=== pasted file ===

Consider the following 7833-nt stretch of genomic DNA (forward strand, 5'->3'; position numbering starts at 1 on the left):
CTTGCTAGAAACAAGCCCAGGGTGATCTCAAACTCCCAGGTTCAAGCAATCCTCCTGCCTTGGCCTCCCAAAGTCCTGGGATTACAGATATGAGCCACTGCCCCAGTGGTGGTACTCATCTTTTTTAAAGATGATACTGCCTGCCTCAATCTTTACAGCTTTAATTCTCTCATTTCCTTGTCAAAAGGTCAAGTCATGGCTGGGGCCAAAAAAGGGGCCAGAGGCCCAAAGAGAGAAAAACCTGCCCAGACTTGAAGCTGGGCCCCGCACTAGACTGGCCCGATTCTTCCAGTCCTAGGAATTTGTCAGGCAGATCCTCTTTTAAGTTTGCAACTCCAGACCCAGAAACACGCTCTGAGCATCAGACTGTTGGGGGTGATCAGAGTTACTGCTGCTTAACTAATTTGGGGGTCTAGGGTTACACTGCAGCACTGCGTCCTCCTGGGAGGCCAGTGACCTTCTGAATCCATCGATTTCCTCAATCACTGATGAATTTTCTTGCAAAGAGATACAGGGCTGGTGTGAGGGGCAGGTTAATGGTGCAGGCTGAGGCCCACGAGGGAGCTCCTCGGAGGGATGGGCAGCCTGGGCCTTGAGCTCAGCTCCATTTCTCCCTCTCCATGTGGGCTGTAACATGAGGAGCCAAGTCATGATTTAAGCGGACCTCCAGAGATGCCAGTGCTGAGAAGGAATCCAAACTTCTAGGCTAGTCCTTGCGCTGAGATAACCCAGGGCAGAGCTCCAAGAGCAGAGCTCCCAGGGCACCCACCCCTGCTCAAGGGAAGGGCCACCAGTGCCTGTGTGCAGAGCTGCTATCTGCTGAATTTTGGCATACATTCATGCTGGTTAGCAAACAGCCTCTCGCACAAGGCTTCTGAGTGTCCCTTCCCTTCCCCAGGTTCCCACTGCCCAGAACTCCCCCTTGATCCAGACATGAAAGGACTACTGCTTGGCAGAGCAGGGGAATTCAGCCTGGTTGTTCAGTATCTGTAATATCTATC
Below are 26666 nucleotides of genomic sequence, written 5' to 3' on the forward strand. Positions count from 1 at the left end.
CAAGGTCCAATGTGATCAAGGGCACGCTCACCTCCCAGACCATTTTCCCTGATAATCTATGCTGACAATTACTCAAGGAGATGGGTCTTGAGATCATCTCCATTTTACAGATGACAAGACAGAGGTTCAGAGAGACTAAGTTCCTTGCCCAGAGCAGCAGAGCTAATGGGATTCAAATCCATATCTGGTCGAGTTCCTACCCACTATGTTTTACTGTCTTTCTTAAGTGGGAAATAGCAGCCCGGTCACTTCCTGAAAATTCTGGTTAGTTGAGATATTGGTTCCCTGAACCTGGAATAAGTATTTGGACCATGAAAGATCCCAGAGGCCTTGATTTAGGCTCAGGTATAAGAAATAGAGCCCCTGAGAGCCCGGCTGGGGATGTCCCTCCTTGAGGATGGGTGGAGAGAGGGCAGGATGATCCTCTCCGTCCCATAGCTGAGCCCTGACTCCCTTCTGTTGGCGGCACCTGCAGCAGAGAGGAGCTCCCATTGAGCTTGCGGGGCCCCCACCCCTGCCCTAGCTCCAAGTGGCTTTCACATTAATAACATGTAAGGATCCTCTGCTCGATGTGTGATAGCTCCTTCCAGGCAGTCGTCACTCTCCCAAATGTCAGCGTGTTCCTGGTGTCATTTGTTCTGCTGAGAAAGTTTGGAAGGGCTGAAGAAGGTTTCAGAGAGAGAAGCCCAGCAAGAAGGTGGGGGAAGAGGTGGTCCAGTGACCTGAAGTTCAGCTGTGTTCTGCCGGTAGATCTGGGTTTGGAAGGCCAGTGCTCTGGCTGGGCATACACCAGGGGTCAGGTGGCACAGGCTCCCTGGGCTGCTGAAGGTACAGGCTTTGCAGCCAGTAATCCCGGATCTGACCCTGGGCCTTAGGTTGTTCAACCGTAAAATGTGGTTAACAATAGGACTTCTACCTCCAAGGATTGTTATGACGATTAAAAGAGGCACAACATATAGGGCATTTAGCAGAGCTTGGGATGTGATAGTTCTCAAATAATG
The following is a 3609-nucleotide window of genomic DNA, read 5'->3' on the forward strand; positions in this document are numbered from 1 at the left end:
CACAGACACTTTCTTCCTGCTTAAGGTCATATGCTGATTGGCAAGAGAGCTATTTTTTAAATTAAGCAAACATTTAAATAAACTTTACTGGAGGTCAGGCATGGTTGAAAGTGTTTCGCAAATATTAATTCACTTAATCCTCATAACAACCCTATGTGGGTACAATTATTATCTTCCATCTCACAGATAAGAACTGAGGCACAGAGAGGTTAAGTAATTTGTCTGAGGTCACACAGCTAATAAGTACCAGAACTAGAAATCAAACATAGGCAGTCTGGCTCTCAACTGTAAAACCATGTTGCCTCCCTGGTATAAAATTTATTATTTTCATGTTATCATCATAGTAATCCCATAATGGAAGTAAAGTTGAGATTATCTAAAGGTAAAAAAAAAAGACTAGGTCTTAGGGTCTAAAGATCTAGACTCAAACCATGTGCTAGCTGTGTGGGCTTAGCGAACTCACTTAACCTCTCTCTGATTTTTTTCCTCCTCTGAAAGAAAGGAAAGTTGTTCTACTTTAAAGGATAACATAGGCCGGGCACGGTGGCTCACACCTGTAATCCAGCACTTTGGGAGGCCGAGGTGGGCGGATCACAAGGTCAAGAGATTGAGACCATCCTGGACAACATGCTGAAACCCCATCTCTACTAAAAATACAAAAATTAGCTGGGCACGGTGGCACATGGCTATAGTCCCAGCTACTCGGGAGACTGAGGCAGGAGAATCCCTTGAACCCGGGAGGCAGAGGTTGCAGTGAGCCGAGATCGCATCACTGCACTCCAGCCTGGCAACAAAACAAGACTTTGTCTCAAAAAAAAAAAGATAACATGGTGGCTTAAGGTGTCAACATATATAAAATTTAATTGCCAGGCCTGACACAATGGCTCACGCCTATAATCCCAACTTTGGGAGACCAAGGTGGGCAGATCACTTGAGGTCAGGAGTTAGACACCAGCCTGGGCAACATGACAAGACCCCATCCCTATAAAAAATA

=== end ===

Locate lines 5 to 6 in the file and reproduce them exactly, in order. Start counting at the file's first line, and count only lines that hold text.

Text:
The following is a 3609-nucleotide window of genomic DNA, read 5'->3' on the forward strand; positions in this document are numbered from 1 at the left end:
CACAGACACTTTCTTCCTGCTTAAGGTCATATGCTGATTGGCAAGAGAGCTATTTTTTAAATTAAGCAAACATTTAAATAAACTTTACTGGAGGTCAGGCATGGTTGAAAGTGTTTCGCAAATATTAATTCACTTAATCCTCATAACAACCCTATGTGGGTACAATTATTATCTTCCATCTCACAGATAAGAACTGAGGCACAGAGAGGTTAAGTAATTTGTCTGAGGTCACACAGCTAATAAGTACCAGAACTAGAAATCAAACATAGGCAGTCTGGCTCTCAACTGTAAAACCATGTTGCCTCCCTGGTATAAAATTTATTATTTTCATGTTATCATCATAGTAATCCCATAATGGAAGTAAAGTTGAGATTATCTAAAGGTAAAAAAAAAAGACTAGGTCTTAGGGTCTAAAGATCTAGACTCAAACCATGTGCTAGCTGTGTGGGCTTAGCGAACTCACTTAACCTCTCTCTGATTTTTTTCCTCCTCTGAAAGAAAGGAAAGTTGTTCTACTTTAAAGGATAACATAGGCCGGGCACGGTGGCTCACACCTGTAATCCAGCACTTTGGGAGGCCGAGGTGGGCGGATCACAAGGTCAAGAGATTGAGACCATCCTGGACAACATGCTGAAACCCCATCTCTACTAAAAATACAAAAATTAGCTGGGCACGGTGGCACATGGCTATAGTCCCAGCTACTCGGGAGACTGAGGCAGGAGAATCCCTTGAACCCGGGAGGCAGAGGTTGCAGTGAGCCGAGATCGCATCACTGCACTCCAGCCTGGCAACAAAACAAGACTTTGTCTCAAAAAAAAAAAGATAACATGGTGGCTTAAGGTGTCAACATATATAAAATTTAATTGCCAGGCCTGACACAATGGCTCACGCCTATAATCCCAACTTTGGGAGACCAAGGTGGGCAGATCACTTGAGGTCAGGAGTTAGACACCAGCCTGGGCAACATGACAAGACCCCATCCCTATAAAAAATA